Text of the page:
Drone captures great white sharks circling unsuspecting surfers

Drone captures great white sharks circling unsuspecting surfers

Just when you thought it was safe to go back in the water, a photographer has captured the moment a group of surfers who were seemingly oblivious to the threats lurking below the waters.

Professional photographer Matt Larmand was able to capture the heart-pounding footage using a drone, as a group of hydrofoilers sped through the water off the coast of Capistrano Beach in Dana Point, just outside of San Clemente.

Larmund was hoping to capture some awesome shots, but after reviewing the live footage, the photographer spotted the figures of three great white sharks lurking just beneath the sea's surface, just feet away from the unsuspecting thrill-seekers.

If you need a reminder of just how dangerous great whites can be, check out this video that shows two sharks tearing chunks out of one another:

However, because Larmand was about a quarter-mile away from ocean-dwellers, he was unable to alert the surfers about the dangers that were circling below.

Sharing the video on Wednesday, the photographer captioned the video by saying:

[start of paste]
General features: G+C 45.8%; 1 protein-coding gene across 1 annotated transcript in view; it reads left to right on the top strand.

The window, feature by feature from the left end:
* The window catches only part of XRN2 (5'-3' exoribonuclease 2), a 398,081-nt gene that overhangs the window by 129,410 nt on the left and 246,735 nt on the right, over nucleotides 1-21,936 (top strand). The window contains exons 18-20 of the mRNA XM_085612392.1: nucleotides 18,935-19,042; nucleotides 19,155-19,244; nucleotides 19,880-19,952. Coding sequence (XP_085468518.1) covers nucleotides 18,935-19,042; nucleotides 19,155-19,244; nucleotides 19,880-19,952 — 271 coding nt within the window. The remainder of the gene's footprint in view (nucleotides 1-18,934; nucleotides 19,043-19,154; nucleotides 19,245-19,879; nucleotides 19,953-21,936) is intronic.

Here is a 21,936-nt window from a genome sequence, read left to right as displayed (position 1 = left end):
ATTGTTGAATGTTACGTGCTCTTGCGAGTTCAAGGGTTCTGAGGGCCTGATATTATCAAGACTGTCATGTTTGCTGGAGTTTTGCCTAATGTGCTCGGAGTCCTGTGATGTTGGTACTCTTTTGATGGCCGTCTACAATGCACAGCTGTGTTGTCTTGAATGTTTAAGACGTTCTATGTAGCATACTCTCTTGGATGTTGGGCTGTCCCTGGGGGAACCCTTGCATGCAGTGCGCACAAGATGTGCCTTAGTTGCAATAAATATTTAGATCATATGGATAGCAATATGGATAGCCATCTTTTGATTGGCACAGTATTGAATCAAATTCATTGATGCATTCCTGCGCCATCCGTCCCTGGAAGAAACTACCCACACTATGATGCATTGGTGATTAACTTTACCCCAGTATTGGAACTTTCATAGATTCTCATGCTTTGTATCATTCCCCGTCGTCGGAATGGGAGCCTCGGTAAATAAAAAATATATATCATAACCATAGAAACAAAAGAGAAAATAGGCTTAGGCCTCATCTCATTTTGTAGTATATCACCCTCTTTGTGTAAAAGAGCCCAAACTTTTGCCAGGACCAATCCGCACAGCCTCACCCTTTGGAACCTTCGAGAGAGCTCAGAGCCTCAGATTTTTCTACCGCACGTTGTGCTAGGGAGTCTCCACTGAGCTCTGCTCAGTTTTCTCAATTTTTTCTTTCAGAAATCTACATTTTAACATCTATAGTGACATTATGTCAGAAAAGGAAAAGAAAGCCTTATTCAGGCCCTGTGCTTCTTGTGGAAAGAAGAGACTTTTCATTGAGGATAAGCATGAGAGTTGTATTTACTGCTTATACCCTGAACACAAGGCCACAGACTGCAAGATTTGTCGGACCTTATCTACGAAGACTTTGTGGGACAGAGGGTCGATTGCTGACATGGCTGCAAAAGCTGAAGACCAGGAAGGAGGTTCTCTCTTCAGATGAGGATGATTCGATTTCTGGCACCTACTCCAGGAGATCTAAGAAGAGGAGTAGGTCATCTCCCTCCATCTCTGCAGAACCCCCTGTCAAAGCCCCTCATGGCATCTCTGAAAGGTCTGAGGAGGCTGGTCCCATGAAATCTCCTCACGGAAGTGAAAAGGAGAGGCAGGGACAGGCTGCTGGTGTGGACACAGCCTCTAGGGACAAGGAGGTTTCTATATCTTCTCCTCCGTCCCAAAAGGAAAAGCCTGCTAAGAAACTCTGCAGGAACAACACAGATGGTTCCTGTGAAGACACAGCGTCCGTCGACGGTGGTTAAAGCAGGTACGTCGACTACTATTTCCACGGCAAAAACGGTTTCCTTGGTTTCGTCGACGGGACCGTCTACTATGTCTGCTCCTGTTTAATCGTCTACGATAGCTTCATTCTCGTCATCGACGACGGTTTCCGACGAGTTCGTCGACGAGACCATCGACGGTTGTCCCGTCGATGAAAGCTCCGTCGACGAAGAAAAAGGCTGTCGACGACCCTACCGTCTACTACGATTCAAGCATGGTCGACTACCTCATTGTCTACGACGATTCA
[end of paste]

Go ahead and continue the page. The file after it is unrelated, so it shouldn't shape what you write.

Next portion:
"Last post from today I promise. This was just too good not to post right away. Taken about an hour ago, this guys had no idea that they had some company out there this evening! Anyone wanna join them? After about an hour one of them finally sees it, but not until it’s about a foot away!"

Check out Larmand's pulse-racing footage in the video below:

At one point in the video, one of the surfers appears to ride right above a shark, as another rider falls into the water just feet from one of the giant beasts.

Speaking to the O.C. Register, Larmund said:

"I was freaking out. I was like, 'He has no idea there's a shark right next to them. He was just sitting there, he had no clue. I would be freaking out if I was him, it was just insane to watch."

"It was almost like they could care less they were there. One of the clips I have, the guy being towed by the Jet Ski, they were going by and went past by six to seven feet away, and the shark could care less if they went right past him. The sharks were being really mellow."

If you think that was scary, check out how close these fishermen came to a great white after one snatched their catch:

Per Newsweek, Larmand, who works for Dana Wharf Whale Watching, said that the beach is a hot spot for shark activity.

Larmand believes one of the three great whites he captured on film was at least eight feet long, suggesting it may have just been a youngster. Experts say it is the more curious juvenile sharks that can be the most dangerous to people, Newsweek reports. Despite the fact they typically feed on fish, dolphins, seals, and sea lions, great whites are one the few species of sharks that have fatally attacked humans unprovoked.